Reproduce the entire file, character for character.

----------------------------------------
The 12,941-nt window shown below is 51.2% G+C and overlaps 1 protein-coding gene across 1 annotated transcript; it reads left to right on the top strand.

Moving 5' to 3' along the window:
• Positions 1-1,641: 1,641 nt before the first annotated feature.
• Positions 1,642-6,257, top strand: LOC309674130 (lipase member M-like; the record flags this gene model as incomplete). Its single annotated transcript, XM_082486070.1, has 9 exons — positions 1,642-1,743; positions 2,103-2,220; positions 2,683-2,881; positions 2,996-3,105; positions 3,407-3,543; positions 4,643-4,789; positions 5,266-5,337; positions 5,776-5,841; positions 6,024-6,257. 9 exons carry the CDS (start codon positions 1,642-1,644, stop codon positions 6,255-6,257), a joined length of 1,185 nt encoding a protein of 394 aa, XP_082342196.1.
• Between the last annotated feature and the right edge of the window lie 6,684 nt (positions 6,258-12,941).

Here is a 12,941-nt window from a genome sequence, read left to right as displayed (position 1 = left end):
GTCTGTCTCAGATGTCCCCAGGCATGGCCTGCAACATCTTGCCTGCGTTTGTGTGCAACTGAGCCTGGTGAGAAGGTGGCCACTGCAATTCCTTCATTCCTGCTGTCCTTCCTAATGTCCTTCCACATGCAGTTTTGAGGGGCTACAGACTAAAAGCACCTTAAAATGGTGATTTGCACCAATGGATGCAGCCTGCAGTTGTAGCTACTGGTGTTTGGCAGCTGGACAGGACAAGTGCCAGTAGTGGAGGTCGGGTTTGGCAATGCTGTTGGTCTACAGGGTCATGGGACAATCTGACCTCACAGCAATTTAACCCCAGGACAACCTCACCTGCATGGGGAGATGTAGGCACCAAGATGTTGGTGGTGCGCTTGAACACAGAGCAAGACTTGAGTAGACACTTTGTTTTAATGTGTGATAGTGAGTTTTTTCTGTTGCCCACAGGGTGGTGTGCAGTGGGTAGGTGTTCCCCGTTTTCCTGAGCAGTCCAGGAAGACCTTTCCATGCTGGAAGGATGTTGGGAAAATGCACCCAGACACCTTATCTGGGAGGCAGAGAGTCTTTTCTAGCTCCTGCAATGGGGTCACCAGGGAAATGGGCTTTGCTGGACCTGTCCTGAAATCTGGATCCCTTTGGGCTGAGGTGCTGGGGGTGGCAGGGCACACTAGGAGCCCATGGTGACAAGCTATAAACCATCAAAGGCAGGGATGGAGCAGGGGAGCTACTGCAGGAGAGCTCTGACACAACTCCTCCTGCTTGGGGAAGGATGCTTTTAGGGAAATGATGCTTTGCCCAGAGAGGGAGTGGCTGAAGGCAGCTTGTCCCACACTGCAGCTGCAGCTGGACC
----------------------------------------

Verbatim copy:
The 12,941-nt window shown below is 51.2% G+C and overlaps 1 protein-coding gene across 1 annotated transcript; it reads left to right on the top strand.

Moving 5' to 3' along the window:
• Positions 1-1,641: 1,641 nt before the first annotated feature.
• Positions 1,642-6,257, top strand: LOC309674130 (lipase member M-like; the record flags this gene model as incomplete). Its single annotated transcript, XM_082486070.1, has 9 exons — positions 1,642-1,743; positions 2,103-2,220; positions 2,683-2,881; positions 2,996-3,105; positions 3,407-3,543; positions 4,643-4,789; positions 5,266-5,337; positions 5,776-5,841; positions 6,024-6,257. 9 exons carry the CDS (start codon positions 1,642-1,644, stop codon positions 6,255-6,257), a joined length of 1,185 nt encoding a protein of 394 aa, XP_082342196.1.
• Between the last annotated feature and the right edge of the window lie 6,684 nt (positions 6,258-12,941).

Here is a 12,941-nt window from a genome sequence, read left to right as displayed (position 1 = left end):
GTCTGTCTCAGATGTCCCCAGGCATGGCCTGCAACATCTTGCCTGCGTTTGTGTGCAACTGAGCCTGGTGAGAAGGTGGCCACTGCAATTCCTTCATTCCTGCTGTCCTTCCTAATGTCCTTCCACATGCAGTTTTGAGGGGCTACAGACTAAAAGCACCTTAAAATGGTGATTTGCACCAATGGATGCAGCCTGCAGTTGTAGCTACTGGTGTTTGGCAGCTGGACAGGACAAGTGCCAGTAGTGGAGGTCGGGTTTGGCAATGCTGTTGGTCTACAGGGTCATGGGACAATCTGACCTCACAGCAATTTAACCCCAGGACAACCTCACCTGCATGGGGAGATGTAGGCACCAAGATGTTGGTGGTGCGCTTGAACACAGAGCAAGACTTGAGTAGACACTTTGTTTTAATGTGTGATAGTGAGTTTTTTCTGTTGCCCACAGGGTGGTGTGCAGTGGGTAGGTGTTCCCCGTTTTCCTGAGCAGTCCAGGAAGACCTTTCCATGCTGGAAGGATGTTGGGAAAATGCACCCAGACACCTTATCTGGGAGGCAGAGAGTCTTTTCTAGCTCCTGCAATGGGGTCACCAGGGAAATGGGCTTTGCTGGACCTGTCCTGAAATCTGGATCCCTTTGGGCTGAGGTGCTGGGGGTGGCAGGGCACACTAGGAGCCCATGGTGACAAGCTATAAACCATCAAAGGCAGGGATGGAGCAGGGGAGCTACTGCAGGAGAGCTCTGACACAACTCCTCCTGCTTGGGGAAGGATGCTTTTAGGGAAATGATGCTTTGCCCAGAGAGGGAGTGGCTGAAGGCAGCTTGTCCCACACTGCAGCTGCAGCTGGACC